Review: Theatre Aspen’s ‘Vices’: Gripping for the eyes, but not for the mind |

Review: Theatre Aspen’s ‘Vices’: Gripping for the eyes, but not for the mind

Stewart Oksenhorn
The Aspen Times
Aspen, CO Colorado
Stewart Oksenhorn/The Aspen TimesSamantha Harvey and Matthew Steffens are the dancers in "Vices: A Love Story," playing at Theatre Aspen Friday through Sunday, with additional performances through Aug. 20.

ASPEN – As staged by Theatre Aspen, “Vices: A Love Story” is a technical achievement worth considering. Between two ballet dancers, four singers, a live rock quartet onstage, screen projections and props, all interacting in various ways in Theatre Aspen’s small space, I was anticipating a collision, or at least a moment where coordination broke down and there was a mass of confusion. But by the end of the 70-minute, one-act show, not only were all the pieces intact, but it had added up to something visually and sonically cohesive, an integration of parts that occupied three dimensions and then some.

Choreography is the fundamental element of “Vices.” The dancers (Samantha Harvey and Matthew Steffens) engage in a romance, balanced between abstraction and emotional expression, that winds through most of the familiar stages of romantic coupling. They dance sad and sexy; they come together and drift apart. But this is also choreography on a bigger scale, on multiple planes, as Harvey and Steffens, both with beautiful bodies and a staggering amount of stamina, coordinate their movements with music and musicians, singers and set changes.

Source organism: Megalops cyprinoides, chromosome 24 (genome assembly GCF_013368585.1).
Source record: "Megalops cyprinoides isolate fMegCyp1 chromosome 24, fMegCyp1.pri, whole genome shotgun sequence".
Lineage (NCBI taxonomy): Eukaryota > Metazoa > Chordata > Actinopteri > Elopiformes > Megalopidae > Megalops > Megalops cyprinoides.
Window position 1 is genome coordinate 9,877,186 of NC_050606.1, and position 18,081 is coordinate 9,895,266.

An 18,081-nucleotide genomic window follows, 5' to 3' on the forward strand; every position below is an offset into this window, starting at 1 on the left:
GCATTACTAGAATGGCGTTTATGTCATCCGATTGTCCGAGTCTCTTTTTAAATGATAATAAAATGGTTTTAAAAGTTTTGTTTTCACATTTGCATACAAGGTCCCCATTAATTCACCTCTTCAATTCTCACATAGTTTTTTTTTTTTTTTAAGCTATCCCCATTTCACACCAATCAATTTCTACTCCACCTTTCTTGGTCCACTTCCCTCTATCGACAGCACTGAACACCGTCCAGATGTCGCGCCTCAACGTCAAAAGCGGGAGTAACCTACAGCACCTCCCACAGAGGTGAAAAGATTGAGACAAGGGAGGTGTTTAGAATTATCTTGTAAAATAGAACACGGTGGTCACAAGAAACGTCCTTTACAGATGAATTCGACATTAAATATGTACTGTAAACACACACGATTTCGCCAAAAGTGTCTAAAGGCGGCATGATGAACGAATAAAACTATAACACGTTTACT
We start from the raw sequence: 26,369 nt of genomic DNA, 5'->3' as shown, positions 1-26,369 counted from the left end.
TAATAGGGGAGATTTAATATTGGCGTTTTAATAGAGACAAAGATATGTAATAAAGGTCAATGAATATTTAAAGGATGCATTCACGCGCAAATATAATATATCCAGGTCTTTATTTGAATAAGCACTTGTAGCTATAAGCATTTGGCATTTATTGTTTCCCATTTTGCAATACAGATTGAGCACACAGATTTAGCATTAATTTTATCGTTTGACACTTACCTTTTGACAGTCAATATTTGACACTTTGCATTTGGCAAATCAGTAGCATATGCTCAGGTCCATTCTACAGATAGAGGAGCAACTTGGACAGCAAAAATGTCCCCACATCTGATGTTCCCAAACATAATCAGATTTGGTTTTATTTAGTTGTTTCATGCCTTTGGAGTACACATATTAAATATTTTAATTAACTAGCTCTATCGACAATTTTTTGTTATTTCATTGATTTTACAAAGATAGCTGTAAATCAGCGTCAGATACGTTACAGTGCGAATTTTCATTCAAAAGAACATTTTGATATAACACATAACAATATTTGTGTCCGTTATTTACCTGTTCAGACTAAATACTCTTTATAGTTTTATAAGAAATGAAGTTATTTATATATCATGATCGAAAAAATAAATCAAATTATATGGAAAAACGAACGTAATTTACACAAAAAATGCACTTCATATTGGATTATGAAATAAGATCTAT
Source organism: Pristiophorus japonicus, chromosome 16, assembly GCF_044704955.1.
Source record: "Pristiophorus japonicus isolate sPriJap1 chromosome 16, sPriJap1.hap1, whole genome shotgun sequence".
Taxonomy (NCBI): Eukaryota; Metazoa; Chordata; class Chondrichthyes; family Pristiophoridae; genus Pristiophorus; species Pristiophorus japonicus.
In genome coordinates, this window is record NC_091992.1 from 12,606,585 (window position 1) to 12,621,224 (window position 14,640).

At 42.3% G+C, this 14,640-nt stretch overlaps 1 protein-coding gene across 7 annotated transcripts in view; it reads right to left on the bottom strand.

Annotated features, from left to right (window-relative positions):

The theme of “Vices” isn’t nearly as cohesive and solid. The focus of the play never strays: It is, in a straightforward way, about vices, and how they get in the way of connection. The lengthy list of vices that are explored veers toward the obvious: smoking, texting, body enhancement surgery, chocolate. And there is also an obvious tone – comedic, but lightly so, as if the creators of the play – Michael Heitzman and Ilene Reid, who are credited with the story, with music and lyrics by those two, plus Susan Draus and Everett Bradley – were afraid of really confronting their audience on the subject of our habits and addictions.

Moreover, the perspective on vices never added up to a whole. Are we meant to make light of them? Recognize that they are an existential impediment to our fulfillment and connection? Simply a good prop to hang a night of song and dance on?

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